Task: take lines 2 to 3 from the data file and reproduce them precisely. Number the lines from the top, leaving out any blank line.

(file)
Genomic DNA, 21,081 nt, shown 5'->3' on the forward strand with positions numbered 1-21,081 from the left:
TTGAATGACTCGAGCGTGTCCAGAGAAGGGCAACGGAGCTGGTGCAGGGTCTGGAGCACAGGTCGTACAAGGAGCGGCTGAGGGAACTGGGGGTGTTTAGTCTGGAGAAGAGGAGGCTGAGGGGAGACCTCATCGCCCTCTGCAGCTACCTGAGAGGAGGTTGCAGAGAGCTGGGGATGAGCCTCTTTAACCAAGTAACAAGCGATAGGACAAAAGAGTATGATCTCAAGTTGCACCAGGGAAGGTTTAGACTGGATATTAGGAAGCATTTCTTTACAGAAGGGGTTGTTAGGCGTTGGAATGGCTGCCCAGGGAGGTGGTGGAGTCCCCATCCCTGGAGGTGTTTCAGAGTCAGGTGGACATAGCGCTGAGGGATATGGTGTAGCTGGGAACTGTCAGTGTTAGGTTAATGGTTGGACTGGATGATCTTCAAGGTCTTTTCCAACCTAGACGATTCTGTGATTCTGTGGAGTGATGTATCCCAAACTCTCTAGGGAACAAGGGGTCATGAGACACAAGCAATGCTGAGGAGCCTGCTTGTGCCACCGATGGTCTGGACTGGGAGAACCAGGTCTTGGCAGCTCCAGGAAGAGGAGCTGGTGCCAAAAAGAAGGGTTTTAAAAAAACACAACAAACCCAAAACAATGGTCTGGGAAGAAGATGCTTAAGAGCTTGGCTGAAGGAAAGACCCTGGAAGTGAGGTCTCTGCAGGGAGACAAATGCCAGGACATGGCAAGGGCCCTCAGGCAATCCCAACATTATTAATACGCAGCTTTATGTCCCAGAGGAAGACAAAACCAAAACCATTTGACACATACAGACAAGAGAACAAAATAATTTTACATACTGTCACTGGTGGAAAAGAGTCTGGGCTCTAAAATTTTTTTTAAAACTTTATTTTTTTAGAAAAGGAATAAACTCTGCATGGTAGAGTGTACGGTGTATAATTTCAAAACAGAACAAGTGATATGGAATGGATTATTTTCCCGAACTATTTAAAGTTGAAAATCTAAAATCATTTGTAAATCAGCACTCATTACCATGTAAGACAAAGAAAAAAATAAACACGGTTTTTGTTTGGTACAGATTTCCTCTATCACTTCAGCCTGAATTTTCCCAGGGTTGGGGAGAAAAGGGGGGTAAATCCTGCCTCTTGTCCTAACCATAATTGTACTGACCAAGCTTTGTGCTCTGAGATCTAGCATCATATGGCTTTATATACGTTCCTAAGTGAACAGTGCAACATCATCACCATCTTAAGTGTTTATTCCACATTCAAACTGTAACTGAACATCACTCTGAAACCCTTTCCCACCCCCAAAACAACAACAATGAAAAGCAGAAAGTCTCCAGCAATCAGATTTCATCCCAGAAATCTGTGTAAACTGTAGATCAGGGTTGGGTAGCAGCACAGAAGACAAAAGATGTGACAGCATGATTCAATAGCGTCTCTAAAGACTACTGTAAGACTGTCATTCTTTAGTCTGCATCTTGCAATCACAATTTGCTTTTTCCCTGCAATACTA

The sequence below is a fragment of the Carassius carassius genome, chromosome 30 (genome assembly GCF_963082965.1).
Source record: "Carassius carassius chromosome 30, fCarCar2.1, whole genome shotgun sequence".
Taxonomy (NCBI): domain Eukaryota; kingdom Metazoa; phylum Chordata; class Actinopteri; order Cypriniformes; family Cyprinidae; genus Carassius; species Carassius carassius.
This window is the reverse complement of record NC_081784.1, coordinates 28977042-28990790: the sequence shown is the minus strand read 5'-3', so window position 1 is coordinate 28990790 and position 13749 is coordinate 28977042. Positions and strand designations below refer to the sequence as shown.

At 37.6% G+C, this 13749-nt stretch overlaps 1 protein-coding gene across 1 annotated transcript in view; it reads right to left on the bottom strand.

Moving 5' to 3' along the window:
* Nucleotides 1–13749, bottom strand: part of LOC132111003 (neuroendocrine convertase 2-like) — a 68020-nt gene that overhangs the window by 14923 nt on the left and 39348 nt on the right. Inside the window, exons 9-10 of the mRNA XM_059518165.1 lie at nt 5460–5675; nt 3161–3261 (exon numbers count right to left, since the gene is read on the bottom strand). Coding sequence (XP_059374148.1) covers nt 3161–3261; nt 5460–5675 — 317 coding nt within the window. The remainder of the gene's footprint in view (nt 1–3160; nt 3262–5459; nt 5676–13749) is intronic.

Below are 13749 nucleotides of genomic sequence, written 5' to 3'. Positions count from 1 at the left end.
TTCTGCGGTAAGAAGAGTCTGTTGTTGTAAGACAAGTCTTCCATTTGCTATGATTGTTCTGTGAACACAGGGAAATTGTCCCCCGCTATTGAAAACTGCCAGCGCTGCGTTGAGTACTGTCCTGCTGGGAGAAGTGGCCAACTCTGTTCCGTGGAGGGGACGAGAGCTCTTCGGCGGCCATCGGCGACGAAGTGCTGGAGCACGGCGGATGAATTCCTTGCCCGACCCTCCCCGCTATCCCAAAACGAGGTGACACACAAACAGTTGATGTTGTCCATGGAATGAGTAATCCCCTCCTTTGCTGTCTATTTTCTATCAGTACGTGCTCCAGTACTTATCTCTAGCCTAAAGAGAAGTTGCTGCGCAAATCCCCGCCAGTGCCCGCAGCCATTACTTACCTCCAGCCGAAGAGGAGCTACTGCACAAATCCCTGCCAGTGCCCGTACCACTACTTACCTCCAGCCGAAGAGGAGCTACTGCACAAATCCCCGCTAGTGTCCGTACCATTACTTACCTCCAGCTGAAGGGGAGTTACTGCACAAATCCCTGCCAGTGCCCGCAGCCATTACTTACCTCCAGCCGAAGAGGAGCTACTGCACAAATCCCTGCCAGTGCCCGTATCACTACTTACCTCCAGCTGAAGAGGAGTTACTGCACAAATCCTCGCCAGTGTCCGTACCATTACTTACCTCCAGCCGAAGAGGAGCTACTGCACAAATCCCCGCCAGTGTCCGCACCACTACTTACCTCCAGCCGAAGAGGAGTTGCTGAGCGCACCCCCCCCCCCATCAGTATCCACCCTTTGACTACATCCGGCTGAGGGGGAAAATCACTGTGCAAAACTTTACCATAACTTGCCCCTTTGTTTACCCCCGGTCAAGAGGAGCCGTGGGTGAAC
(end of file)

TTGAATGACTCGAGCGTGTCCAGAGAAGGGCAACGGAGCTGGTGCAGGGTCTGGAGCACAGGTCGTACAAGGAGCGGCTGAGGGAACTGGGGGTGTTTAGTCTGGAGAAGAGGAGGCTGAGGGGAGACCTCATCGCCCTCTGCAGCTACCTGAGAGGAGGTTGCAGAGAGCTGGGGATGAGCCTCTTTAACCAAGTAACAAGCGATAGGACAAAAGAGTATGATCTCAAGTTGCACCAGGGAAGGTTTAGACTGGATATTAGGAAGCATTTCTTTACAGAAGGGGTTGTTAGGCGTTGGAATGGCTGCCCAGGGAGGTGGTGGAGTCCCCATCCCTGGAGGTGTTTCAGAGTCAGGTGGACATAGCGCTGAGGGATATGGTGTAGCTGGGAACTGTCAGTGTTAGGTTAATGGTTGGACTGGATGATCTTCAAGGTCTTTTCCAACCTAGACGATTCTGTGATTCTGTGGAGTGATGTATCCCAAACTCTCTAGGGAACAAGGGGTCATGAGACACAAGCAATGCTGAGGAGCCTGCTTGTGCCACCGATGGTCTGGACTGGGAGAACCAGGTCTTGGCAGCTCCAGGAAGAGGAGCTGGTGCCAAAAAGAAGGGTTTTAAAAAAACACAACAAACCCAAAACAATGGTCTGGGAAGAAGATGCTTAAGAGCTTGGCTGAAGGAAAGACCCTGGAAGTGAGGTCTCTGCAGGGAGACAAATGCCAGGACATGGCAAGGGCCCTCAGGCAATCCCAACATTATTAATACGCAGCTTTATGTCCCAGAGGAAGACAAAACCAAAACCATTTGACACATACAGACAAGAGAACAAAATAATTTTACATACTGTCACTGGTGGAAAAGAGTCTGGGCTCTAAAATTTTTTTTAAAACTTTATTTTTTTAGAAAAGGAATAAACTCTGCATGGTAGAGTGTACGGTGTATAATTTCAAAACAGAACAAGTGATATGGAATGGATTATTTTCCCGAACTATTTAAAGTTGAAAATCTAAAATCATTTGTAAATCAGCACTCATTACCATGTAAGACAAAGAAAAAAATAAACACGGTTTTTGTTTGGTACAGATTTCCTCTATCACTTCAGCCTGAATTTTCCCAGGGTTGGGGAGAAAAGGGGGGTAAATCCTGCCTCTTGTCCTAACCATAATTGTACTGACCAAGCTTTGTGCTCTGAGATCTAGCATCATATGGCTTTATATACGTTCCTAAGTGAACAGTGCAACATCATCACCATCTTAAGTGTTTATTCCACATTCAAACTGTAACTGAACATCACTCTGAAACCCTTTCCCACCCCCAAAACAACAACAATGAAAAGCAGAAAGTCTCCAGCAATCAGATTTCATCCCAGAAATCTGTGTAAACTGTAGATCAGGGTTGGGTAGCAGCACAGAAGACAAAAGATGTGACAGCATGATTCAATAGCGTCTCTAAAGACTACTGTAAGACTGTCATTCTTTAGTCTGCATCTTGCAATCACAATTTGCTTTTTCCCTGCAATACTA

The sequence below is a fragment of the Carassius carassius genome, chromosome 30 (genome assembly GCF_963082965.1).